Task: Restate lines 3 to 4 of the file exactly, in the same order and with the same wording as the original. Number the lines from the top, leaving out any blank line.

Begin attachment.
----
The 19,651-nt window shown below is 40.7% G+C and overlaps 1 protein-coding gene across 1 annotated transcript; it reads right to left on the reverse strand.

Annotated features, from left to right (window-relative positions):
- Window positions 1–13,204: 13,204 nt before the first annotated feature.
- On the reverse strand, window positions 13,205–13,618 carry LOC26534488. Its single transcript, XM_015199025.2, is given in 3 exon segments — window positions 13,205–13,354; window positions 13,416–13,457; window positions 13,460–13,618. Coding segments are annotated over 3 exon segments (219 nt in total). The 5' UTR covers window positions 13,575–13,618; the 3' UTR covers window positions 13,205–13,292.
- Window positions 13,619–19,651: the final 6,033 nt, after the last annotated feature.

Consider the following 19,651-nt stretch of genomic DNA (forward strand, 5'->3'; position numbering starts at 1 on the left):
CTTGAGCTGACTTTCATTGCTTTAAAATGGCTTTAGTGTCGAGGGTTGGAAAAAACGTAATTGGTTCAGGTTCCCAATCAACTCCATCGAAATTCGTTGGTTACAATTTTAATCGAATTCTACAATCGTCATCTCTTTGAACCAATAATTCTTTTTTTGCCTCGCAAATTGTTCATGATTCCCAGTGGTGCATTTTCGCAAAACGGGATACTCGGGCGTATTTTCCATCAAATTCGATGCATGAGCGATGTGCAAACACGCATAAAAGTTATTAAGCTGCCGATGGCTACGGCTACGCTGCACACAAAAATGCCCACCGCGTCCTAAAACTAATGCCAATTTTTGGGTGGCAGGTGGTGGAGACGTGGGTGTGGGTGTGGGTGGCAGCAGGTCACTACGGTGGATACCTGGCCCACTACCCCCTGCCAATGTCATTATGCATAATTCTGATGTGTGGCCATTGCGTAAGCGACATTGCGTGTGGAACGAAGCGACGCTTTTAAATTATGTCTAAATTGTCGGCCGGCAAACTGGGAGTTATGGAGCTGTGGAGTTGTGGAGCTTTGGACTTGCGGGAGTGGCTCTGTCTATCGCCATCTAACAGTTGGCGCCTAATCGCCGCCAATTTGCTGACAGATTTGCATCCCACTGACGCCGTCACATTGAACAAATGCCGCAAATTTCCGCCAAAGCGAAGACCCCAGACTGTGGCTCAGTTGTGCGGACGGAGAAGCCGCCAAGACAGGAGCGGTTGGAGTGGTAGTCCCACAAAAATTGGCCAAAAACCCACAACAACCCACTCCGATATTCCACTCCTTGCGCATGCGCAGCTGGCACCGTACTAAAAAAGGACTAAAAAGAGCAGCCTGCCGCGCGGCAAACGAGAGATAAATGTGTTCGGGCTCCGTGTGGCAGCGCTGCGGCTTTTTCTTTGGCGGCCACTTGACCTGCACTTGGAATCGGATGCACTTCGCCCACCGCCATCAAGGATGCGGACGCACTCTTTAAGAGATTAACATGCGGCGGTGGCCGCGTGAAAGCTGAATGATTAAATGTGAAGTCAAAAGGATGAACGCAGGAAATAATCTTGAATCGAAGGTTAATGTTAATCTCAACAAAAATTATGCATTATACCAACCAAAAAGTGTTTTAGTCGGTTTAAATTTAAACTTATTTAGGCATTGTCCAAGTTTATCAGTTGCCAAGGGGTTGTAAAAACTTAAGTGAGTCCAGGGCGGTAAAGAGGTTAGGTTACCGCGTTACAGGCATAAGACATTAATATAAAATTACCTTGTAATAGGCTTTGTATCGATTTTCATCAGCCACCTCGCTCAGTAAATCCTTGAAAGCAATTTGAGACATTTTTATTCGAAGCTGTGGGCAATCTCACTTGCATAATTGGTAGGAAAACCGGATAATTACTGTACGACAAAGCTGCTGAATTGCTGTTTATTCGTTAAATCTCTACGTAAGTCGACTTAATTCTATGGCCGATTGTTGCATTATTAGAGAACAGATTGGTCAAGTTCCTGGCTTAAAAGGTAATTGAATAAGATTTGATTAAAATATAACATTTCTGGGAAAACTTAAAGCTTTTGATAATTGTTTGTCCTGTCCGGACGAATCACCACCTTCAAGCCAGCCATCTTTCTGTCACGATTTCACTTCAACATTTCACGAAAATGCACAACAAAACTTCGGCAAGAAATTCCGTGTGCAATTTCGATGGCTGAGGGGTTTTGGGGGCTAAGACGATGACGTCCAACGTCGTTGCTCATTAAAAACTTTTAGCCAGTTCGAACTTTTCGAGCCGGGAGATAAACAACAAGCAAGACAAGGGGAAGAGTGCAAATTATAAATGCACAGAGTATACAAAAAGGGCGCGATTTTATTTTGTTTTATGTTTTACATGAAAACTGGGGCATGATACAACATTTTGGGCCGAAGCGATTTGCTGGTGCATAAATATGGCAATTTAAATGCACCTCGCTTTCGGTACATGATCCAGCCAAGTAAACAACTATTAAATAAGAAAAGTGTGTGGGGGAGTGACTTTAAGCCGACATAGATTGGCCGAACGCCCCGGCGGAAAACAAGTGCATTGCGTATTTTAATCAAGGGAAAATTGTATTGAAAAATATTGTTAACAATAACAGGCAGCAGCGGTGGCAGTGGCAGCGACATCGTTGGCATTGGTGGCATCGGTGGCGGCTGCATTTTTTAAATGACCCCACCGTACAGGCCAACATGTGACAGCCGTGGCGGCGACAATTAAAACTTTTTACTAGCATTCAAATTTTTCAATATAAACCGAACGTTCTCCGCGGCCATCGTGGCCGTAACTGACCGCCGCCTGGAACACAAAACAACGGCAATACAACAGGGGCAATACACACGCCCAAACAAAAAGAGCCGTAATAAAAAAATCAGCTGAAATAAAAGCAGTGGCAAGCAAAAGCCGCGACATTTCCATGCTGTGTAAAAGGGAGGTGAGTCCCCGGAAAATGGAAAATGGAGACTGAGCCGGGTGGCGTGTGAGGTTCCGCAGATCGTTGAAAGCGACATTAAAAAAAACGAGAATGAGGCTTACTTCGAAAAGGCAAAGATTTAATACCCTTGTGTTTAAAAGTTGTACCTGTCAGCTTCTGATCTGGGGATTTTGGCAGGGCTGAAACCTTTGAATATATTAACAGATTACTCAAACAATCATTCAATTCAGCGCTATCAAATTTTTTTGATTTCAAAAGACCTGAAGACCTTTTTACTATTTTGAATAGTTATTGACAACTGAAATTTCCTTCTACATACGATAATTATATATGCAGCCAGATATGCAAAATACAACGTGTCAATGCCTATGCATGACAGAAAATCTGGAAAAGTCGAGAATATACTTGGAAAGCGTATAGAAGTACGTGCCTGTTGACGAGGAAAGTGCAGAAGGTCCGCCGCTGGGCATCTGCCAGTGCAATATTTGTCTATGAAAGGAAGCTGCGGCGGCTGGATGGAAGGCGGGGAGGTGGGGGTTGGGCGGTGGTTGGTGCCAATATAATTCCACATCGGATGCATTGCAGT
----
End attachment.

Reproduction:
- Window positions 1–13,204: 13,204 nt before the first annotated feature.
- On the reverse strand, window positions 13,205–13,618 carry LOC26534488. Its single transcript, XM_015199025.2, is given in 3 exon segments — window positions 13,205–13,354; window positions 13,416–13,457; window positions 13,460–13,618. Coding segments are annotated over 3 exon segments (219 nt in total). The 5' UTR covers window positions 13,575–13,618; the 3' UTR covers window positions 13,205–13,292.